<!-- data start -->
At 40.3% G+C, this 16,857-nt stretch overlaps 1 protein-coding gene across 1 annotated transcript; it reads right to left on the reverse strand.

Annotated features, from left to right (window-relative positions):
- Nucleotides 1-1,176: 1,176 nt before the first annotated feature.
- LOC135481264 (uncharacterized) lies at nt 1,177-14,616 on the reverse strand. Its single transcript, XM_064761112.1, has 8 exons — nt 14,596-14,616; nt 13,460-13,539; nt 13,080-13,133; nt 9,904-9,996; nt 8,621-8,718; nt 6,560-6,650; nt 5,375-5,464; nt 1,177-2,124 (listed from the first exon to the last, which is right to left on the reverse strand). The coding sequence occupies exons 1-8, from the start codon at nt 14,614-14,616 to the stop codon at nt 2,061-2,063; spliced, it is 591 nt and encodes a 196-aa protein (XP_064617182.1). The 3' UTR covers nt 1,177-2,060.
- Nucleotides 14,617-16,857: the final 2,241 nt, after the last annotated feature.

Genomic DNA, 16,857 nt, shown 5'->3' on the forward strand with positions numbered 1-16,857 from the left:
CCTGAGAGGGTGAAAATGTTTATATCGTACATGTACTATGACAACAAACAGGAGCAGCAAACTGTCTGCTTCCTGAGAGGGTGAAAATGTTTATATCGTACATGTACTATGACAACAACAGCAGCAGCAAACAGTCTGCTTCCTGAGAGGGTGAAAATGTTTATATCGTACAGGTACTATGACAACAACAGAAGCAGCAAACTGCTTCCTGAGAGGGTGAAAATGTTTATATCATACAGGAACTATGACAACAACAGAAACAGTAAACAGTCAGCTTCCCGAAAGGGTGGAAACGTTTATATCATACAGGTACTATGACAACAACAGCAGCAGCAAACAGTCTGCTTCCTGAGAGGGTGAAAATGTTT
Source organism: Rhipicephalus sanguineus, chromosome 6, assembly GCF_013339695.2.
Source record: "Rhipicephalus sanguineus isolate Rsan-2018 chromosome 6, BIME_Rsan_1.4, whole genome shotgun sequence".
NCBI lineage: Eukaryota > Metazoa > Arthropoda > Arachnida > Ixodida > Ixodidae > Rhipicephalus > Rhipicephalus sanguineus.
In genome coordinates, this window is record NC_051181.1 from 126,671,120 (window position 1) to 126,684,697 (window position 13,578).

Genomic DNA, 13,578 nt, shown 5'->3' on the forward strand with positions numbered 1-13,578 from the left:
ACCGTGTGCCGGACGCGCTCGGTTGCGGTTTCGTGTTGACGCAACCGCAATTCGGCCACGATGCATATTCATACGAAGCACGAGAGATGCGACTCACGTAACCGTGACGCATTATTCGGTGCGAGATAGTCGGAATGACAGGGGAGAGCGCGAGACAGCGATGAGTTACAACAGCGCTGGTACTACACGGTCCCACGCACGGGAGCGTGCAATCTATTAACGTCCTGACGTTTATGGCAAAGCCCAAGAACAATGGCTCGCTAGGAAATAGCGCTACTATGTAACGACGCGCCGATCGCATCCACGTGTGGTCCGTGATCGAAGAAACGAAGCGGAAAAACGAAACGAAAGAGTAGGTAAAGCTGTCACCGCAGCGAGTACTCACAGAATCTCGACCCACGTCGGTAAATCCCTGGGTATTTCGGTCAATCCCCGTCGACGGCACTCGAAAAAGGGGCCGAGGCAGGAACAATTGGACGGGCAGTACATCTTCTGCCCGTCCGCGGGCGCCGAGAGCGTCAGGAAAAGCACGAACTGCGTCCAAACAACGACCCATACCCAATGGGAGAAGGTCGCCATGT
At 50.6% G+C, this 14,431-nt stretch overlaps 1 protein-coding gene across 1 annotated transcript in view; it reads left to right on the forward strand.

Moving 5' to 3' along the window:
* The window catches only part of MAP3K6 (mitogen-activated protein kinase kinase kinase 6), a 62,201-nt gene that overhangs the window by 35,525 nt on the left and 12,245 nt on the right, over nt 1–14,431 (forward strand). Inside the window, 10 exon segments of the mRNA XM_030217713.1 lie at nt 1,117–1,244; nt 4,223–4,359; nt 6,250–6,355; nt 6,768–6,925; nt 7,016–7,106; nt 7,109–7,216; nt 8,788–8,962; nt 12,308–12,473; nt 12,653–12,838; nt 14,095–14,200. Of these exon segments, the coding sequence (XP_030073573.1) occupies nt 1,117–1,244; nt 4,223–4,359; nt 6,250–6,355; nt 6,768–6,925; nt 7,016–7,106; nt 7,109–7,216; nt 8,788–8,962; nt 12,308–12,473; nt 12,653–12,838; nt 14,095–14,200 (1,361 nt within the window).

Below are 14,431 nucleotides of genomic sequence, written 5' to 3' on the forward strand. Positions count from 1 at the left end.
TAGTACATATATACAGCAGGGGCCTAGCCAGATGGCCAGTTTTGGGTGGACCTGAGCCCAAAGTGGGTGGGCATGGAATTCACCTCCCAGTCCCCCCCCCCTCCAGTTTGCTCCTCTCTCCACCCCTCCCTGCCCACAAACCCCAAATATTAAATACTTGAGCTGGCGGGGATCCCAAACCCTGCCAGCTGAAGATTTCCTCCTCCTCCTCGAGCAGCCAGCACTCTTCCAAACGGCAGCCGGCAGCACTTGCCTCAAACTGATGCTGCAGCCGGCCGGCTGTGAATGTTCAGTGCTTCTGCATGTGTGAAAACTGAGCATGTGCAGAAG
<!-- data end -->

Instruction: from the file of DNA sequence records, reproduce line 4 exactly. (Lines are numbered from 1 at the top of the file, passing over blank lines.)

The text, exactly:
- LOC135481264 (uncharacterized) lies at nt 1,177-14,616 on the reverse strand. Its single transcript, XM_064761112.1, has 8 exons — nt 14,596-14,616; nt 13,460-13,539; nt 13,080-13,133; nt 9,904-9,996; nt 8,621-8,718; nt 6,560-6,650; nt 5,375-5,464; nt 1,177-2,124 (listed from the first exon to the last, which is right to left on the reverse strand). The coding sequence occupies exons 1-8, from the start codon at nt 14,614-14,616 to the stop codon at nt 2,061-2,063; spliced, it is 591 nt and encodes a 196-aa protein (XP_064617182.1). The 3' UTR covers nt 1,177-2,060.